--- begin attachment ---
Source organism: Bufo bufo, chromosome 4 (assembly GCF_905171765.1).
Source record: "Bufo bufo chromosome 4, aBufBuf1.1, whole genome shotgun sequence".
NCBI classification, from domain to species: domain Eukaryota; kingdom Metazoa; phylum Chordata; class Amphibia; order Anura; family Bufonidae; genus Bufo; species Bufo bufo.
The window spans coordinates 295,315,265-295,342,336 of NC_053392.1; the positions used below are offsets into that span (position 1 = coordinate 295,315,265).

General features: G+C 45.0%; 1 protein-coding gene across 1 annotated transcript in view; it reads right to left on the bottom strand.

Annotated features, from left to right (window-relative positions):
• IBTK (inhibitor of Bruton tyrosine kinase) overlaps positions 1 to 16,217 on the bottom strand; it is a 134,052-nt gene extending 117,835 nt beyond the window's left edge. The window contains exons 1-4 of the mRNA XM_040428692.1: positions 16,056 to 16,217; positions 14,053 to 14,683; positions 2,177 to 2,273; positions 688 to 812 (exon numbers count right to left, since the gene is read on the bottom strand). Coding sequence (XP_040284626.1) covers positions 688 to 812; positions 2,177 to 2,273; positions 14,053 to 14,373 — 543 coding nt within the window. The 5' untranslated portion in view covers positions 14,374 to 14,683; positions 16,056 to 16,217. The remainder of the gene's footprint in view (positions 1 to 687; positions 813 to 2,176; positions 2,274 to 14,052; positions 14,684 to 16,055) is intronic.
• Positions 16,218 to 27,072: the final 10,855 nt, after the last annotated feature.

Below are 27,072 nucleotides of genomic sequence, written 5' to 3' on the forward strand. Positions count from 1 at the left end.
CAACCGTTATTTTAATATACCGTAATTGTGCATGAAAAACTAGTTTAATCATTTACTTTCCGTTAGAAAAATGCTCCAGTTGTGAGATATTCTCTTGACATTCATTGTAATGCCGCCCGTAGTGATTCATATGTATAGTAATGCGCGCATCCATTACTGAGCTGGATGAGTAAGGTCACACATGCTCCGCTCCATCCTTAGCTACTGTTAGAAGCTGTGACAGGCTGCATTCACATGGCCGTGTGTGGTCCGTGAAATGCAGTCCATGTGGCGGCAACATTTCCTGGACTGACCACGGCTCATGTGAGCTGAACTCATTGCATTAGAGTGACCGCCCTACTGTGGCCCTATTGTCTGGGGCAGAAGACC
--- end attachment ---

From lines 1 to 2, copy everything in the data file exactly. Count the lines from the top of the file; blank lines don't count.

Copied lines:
Source organism: Bufo bufo, chromosome 4 (assembly GCF_905171765.1).
Source record: "Bufo bufo chromosome 4, aBufBuf1.1, whole genome shotgun sequence".